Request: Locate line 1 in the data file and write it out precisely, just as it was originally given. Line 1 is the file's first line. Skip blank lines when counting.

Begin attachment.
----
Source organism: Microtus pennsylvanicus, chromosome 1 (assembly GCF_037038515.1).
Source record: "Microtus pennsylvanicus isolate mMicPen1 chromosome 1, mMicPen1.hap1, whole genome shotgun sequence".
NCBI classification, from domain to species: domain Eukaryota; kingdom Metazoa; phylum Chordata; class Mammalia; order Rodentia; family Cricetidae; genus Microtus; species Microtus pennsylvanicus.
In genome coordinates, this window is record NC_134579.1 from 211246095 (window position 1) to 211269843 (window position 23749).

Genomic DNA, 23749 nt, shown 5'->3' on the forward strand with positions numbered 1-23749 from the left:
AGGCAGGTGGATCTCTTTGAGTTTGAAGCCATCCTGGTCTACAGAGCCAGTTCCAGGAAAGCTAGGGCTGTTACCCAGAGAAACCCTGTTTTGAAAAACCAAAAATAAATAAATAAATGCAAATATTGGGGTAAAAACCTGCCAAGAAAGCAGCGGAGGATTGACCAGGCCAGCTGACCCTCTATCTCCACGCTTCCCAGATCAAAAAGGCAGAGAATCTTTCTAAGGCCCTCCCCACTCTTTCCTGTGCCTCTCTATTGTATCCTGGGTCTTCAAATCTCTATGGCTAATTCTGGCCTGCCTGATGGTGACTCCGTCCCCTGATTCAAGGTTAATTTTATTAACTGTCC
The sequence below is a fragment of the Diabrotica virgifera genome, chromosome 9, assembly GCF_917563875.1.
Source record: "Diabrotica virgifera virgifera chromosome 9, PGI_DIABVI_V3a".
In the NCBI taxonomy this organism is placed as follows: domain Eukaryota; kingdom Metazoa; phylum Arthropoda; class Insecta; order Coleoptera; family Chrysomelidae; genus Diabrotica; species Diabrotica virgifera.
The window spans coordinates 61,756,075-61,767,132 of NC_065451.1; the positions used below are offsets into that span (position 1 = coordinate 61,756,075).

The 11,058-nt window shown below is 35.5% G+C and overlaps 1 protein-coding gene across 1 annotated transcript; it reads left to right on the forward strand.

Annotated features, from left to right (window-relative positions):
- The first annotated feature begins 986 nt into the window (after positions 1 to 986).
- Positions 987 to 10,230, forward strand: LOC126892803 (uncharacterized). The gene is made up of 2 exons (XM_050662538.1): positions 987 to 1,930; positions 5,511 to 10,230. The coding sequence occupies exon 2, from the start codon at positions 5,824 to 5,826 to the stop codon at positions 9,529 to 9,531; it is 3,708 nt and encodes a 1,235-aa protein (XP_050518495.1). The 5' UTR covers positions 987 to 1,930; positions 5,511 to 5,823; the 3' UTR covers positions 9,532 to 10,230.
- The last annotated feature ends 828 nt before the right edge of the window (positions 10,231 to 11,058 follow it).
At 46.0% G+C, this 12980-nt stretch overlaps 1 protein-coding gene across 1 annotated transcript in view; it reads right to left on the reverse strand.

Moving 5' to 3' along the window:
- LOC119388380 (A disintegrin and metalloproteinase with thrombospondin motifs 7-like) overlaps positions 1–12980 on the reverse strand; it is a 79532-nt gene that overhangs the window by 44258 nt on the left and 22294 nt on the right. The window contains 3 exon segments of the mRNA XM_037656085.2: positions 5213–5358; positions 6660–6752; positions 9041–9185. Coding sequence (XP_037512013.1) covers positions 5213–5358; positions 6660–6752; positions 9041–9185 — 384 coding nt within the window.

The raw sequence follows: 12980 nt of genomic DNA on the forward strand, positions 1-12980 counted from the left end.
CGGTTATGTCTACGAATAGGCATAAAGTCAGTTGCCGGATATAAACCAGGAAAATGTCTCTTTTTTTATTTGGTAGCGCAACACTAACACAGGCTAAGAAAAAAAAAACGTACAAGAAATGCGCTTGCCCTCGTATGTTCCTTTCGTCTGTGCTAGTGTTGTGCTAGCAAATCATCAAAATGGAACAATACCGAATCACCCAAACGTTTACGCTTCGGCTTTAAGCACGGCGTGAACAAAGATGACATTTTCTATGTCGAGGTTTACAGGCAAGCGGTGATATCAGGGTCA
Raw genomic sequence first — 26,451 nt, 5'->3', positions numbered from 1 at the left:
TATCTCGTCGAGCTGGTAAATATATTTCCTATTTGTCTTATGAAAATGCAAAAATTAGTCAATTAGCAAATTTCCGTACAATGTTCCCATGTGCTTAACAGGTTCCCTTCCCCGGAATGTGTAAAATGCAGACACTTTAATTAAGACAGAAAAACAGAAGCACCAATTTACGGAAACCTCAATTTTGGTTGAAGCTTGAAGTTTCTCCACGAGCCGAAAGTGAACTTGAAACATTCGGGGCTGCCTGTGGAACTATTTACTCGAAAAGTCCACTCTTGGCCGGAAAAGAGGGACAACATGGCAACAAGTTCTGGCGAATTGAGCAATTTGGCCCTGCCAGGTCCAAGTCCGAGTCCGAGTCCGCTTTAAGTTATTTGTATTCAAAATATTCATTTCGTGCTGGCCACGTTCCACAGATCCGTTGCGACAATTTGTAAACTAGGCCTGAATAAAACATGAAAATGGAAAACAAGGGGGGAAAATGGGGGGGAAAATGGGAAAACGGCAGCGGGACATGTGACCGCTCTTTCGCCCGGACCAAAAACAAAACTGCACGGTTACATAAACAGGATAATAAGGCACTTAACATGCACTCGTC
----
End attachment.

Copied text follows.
Source organism: Microtus pennsylvanicus, chromosome 1 (assembly GCF_037038515.1).